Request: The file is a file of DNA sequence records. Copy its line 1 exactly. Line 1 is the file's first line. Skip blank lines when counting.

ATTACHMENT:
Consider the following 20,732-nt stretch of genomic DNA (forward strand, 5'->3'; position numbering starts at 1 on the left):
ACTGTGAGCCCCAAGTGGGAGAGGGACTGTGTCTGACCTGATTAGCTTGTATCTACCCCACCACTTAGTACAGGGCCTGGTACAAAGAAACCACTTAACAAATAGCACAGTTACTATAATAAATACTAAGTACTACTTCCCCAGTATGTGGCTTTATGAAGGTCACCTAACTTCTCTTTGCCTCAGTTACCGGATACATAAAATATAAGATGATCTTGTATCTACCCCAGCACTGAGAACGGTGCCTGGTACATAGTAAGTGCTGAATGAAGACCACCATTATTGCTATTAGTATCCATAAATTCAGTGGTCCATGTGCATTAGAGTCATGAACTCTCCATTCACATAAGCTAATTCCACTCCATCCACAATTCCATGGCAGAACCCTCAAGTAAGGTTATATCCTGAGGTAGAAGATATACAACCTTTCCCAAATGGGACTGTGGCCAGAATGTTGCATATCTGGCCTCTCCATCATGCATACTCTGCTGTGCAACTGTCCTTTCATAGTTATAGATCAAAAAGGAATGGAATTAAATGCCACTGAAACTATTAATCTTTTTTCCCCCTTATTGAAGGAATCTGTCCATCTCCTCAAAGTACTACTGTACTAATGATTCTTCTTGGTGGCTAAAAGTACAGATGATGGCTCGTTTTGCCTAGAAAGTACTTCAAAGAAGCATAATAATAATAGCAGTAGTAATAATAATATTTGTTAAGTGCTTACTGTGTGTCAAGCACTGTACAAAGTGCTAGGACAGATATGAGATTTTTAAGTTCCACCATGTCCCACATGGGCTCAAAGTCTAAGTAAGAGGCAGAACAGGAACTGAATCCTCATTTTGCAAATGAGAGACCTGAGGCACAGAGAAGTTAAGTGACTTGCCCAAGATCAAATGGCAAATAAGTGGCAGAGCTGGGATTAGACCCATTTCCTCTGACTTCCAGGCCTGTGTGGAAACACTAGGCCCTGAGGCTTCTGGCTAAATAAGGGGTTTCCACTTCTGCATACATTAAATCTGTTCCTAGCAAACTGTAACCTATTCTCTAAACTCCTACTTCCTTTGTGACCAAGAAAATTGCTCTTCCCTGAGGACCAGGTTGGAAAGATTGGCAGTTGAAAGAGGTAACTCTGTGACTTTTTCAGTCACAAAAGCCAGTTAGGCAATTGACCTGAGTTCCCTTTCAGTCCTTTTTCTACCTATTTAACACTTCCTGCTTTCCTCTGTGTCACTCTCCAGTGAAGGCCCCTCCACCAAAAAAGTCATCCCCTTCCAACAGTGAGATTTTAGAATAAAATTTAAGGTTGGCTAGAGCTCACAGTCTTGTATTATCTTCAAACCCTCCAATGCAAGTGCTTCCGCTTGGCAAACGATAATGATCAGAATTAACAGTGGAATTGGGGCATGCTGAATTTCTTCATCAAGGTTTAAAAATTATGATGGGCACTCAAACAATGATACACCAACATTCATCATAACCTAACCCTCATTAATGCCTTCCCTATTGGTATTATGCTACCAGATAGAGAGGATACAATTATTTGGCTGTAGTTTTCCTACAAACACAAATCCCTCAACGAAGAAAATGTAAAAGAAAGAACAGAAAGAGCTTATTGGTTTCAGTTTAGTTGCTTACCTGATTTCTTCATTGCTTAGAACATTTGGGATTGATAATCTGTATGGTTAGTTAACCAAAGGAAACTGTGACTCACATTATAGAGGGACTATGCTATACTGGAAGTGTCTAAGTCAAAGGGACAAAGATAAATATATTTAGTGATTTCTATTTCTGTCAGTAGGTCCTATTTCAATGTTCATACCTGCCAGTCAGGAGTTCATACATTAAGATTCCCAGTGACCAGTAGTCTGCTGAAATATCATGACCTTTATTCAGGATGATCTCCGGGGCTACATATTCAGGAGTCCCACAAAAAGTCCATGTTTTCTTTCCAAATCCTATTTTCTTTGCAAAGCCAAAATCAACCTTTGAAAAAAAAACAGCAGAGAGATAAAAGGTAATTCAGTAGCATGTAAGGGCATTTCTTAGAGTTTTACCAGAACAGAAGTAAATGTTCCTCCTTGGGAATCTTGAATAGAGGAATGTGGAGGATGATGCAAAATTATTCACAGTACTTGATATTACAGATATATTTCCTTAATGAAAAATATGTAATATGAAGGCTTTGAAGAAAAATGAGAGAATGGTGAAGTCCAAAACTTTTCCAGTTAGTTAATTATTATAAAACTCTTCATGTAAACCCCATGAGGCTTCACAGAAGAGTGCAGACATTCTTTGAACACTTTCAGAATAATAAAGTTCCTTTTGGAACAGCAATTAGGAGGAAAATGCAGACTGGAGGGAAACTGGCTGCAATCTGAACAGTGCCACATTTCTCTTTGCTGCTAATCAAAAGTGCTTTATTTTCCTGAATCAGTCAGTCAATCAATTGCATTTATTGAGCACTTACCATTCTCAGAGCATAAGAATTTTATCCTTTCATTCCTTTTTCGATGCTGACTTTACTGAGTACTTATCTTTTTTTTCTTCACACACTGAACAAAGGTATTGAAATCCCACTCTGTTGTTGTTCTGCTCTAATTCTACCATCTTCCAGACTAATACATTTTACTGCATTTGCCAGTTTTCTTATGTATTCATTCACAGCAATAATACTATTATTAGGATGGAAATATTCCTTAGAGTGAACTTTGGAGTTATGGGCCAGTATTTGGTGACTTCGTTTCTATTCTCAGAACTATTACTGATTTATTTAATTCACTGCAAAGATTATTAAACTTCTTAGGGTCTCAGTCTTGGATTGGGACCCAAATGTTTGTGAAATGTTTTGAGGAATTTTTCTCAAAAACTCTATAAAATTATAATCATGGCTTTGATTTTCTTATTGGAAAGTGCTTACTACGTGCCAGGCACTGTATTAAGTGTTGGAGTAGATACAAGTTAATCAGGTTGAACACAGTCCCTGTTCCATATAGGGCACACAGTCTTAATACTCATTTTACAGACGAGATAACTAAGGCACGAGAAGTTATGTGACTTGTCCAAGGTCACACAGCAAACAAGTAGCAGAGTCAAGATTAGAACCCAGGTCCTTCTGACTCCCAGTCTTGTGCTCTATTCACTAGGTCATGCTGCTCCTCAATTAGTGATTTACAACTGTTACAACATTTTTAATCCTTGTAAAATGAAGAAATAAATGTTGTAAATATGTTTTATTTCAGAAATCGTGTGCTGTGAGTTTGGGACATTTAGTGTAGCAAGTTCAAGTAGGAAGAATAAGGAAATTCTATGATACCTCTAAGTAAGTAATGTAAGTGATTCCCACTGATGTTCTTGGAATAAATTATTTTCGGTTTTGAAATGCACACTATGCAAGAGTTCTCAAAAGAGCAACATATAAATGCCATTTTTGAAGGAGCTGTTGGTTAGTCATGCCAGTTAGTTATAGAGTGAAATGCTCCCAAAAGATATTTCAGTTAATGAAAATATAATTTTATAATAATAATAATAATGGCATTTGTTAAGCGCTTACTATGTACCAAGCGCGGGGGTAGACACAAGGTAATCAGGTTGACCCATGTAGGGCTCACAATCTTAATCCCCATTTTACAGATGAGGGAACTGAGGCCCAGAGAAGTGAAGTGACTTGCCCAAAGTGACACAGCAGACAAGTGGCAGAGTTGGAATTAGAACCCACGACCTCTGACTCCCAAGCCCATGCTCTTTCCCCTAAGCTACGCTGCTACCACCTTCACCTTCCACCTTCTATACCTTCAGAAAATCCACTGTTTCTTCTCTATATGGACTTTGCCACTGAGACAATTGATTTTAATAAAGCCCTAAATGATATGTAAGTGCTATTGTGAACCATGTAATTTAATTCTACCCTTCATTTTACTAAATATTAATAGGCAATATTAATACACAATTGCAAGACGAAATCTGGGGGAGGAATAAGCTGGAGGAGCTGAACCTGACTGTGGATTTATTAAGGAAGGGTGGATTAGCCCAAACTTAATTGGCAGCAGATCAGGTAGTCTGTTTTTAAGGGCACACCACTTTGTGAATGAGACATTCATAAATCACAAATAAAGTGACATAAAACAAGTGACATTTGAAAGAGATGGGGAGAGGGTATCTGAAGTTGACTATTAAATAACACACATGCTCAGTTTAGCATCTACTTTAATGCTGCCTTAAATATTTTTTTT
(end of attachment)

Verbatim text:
Consider the following 20,732-nt stretch of genomic DNA (forward strand, 5'->3'; position numbering starts at 1 on the left):